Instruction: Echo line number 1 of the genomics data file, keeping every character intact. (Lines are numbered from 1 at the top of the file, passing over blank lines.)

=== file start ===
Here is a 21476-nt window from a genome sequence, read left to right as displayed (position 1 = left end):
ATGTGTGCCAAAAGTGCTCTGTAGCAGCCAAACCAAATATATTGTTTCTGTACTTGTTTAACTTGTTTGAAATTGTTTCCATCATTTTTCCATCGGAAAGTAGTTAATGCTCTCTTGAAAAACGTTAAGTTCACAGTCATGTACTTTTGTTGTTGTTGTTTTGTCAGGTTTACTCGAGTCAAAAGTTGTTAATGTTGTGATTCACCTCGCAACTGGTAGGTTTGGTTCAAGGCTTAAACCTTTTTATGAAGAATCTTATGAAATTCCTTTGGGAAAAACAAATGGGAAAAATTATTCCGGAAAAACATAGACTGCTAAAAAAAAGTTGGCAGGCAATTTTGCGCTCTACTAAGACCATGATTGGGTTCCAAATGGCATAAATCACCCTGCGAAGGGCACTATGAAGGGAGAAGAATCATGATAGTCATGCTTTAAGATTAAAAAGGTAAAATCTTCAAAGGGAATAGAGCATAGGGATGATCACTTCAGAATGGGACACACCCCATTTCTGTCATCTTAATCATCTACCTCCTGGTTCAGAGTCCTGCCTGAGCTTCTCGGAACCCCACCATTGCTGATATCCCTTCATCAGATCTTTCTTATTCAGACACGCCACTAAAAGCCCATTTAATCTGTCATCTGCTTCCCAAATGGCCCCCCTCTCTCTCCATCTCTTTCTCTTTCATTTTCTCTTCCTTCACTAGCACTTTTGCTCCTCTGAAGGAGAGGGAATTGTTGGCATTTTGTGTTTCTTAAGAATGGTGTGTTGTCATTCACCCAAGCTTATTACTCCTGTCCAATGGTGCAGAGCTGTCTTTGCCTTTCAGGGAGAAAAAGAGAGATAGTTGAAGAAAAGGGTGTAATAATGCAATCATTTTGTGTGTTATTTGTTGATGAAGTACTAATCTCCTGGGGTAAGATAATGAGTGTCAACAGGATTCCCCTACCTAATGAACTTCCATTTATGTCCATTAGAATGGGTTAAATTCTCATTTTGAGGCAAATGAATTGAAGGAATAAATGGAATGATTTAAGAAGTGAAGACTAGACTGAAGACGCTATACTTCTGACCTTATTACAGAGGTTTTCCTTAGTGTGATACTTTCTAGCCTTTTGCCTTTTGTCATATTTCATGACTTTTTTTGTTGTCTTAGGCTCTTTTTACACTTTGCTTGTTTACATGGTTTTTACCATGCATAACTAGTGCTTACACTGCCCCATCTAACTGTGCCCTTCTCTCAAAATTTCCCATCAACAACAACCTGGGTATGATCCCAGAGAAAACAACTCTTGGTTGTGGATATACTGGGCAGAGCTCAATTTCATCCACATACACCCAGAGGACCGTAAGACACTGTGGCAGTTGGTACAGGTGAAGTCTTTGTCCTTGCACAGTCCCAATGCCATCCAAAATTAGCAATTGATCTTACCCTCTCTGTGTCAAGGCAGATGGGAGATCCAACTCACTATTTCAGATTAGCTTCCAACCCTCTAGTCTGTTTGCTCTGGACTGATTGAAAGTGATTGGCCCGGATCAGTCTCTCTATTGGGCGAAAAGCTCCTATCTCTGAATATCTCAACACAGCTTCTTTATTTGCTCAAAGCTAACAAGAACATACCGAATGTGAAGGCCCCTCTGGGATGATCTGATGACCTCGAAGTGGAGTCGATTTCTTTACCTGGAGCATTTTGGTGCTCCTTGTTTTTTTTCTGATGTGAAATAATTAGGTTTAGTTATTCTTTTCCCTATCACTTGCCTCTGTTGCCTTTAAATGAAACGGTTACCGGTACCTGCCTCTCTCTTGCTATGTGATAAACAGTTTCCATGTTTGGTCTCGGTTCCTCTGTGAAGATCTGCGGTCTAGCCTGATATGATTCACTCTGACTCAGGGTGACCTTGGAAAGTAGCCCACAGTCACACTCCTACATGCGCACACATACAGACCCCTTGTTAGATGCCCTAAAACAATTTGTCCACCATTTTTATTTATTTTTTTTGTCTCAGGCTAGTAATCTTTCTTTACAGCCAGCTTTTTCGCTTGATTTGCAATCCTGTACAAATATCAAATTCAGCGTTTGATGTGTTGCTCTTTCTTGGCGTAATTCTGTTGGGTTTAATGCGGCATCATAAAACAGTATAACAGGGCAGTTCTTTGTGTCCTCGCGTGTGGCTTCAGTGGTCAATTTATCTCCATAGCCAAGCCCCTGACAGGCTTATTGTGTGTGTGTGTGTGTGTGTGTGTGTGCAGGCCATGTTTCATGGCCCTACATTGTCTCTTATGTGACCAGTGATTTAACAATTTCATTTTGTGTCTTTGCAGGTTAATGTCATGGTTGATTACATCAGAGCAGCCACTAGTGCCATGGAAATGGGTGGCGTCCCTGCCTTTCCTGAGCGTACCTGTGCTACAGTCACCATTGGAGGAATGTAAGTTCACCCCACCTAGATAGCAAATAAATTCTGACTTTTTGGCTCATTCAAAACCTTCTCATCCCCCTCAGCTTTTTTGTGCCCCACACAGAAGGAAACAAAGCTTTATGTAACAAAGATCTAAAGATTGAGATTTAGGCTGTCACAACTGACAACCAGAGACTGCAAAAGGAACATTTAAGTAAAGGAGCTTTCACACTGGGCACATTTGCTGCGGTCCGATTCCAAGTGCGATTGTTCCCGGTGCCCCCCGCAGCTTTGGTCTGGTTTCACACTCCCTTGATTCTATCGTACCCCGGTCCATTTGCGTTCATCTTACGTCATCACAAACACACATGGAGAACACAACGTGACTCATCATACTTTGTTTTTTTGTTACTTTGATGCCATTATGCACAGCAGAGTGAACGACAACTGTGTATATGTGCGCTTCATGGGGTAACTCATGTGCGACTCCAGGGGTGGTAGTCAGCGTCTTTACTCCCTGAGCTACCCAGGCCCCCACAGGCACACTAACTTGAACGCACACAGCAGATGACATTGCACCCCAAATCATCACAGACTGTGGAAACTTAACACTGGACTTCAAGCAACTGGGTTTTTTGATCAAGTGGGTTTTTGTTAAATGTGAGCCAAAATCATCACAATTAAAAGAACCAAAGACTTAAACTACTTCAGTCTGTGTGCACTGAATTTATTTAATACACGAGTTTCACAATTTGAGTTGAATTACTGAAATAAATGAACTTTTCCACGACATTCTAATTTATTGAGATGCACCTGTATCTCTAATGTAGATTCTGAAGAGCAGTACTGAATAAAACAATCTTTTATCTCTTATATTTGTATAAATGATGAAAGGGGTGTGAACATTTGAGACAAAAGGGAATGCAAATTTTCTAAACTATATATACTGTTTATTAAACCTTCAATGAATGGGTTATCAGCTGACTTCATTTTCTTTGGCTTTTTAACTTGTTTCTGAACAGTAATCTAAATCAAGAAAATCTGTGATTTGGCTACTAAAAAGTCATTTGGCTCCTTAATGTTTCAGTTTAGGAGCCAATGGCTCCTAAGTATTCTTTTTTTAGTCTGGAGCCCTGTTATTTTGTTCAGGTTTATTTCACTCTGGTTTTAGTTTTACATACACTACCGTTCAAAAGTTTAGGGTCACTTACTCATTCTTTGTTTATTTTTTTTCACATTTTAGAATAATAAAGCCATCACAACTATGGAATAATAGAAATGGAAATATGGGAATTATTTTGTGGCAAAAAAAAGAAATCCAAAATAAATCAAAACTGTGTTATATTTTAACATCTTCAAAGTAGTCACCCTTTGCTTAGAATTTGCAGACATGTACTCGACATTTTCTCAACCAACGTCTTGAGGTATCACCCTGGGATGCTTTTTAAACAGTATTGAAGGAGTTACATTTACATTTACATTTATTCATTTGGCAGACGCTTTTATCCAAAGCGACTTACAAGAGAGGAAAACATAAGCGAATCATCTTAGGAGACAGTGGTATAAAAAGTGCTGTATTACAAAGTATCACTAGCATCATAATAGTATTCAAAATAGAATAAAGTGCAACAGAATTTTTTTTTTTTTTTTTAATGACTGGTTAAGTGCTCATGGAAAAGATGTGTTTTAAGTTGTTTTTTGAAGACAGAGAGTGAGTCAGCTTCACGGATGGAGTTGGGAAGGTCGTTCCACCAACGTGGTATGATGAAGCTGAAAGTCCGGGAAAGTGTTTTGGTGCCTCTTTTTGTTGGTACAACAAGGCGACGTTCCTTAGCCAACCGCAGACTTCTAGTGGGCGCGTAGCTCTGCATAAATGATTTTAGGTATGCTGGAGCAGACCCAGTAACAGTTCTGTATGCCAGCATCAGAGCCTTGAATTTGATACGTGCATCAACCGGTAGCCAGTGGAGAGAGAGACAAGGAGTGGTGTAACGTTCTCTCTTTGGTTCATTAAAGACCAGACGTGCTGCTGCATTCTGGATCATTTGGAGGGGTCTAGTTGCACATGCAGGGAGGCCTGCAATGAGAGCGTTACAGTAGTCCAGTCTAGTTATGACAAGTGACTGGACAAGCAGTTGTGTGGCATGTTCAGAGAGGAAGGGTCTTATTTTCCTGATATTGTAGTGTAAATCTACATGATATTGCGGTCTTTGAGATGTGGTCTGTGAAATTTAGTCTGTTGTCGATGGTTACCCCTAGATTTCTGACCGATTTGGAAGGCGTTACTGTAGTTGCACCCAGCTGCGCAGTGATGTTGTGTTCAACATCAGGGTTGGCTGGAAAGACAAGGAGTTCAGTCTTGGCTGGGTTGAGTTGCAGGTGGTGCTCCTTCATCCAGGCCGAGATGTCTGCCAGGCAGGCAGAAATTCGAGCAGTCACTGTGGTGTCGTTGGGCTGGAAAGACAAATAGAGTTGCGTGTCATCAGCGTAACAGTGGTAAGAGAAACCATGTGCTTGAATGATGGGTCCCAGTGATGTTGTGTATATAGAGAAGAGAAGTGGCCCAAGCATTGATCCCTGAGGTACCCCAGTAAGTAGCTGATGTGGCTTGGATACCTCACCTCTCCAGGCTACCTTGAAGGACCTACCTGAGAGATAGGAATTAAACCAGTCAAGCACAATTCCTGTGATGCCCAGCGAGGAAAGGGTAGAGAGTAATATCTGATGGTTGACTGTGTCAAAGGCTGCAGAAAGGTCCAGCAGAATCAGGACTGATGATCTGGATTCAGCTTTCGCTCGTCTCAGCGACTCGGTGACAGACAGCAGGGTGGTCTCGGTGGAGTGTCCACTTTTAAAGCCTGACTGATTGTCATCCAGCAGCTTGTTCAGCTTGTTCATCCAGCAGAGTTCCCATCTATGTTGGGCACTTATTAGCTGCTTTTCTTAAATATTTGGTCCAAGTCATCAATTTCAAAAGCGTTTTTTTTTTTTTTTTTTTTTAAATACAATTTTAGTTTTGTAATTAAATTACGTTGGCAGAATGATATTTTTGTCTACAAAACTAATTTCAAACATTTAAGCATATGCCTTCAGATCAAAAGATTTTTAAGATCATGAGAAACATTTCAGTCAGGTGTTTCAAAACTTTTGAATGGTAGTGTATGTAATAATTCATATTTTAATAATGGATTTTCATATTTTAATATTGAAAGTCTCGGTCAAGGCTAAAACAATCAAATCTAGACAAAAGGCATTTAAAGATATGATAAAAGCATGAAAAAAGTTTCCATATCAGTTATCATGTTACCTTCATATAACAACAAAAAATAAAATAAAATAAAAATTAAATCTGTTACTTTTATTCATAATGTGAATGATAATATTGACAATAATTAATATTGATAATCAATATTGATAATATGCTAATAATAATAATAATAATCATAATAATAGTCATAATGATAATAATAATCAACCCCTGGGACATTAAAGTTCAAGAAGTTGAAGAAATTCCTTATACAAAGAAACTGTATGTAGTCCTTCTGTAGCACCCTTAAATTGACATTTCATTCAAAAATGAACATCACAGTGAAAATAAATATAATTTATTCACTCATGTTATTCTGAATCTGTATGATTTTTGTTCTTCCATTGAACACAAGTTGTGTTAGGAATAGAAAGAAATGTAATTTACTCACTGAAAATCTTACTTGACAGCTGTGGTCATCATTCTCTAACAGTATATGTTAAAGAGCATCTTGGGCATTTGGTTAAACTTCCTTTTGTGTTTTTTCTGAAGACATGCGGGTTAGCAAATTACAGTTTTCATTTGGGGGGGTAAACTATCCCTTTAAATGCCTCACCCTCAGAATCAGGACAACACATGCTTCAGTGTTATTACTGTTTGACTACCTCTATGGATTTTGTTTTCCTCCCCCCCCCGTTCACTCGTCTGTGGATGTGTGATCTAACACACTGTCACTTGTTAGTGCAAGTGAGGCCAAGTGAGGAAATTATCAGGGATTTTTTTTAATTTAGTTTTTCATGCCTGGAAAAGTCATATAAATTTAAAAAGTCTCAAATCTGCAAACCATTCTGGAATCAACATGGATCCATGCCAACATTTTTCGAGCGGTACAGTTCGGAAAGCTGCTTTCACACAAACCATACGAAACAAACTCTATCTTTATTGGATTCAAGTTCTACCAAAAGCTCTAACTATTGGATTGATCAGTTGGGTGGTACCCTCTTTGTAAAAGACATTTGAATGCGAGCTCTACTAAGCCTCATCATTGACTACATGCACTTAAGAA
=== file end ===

Here is a 21476-nt window from a genome sequence, read left to right as displayed (position 1 = left end):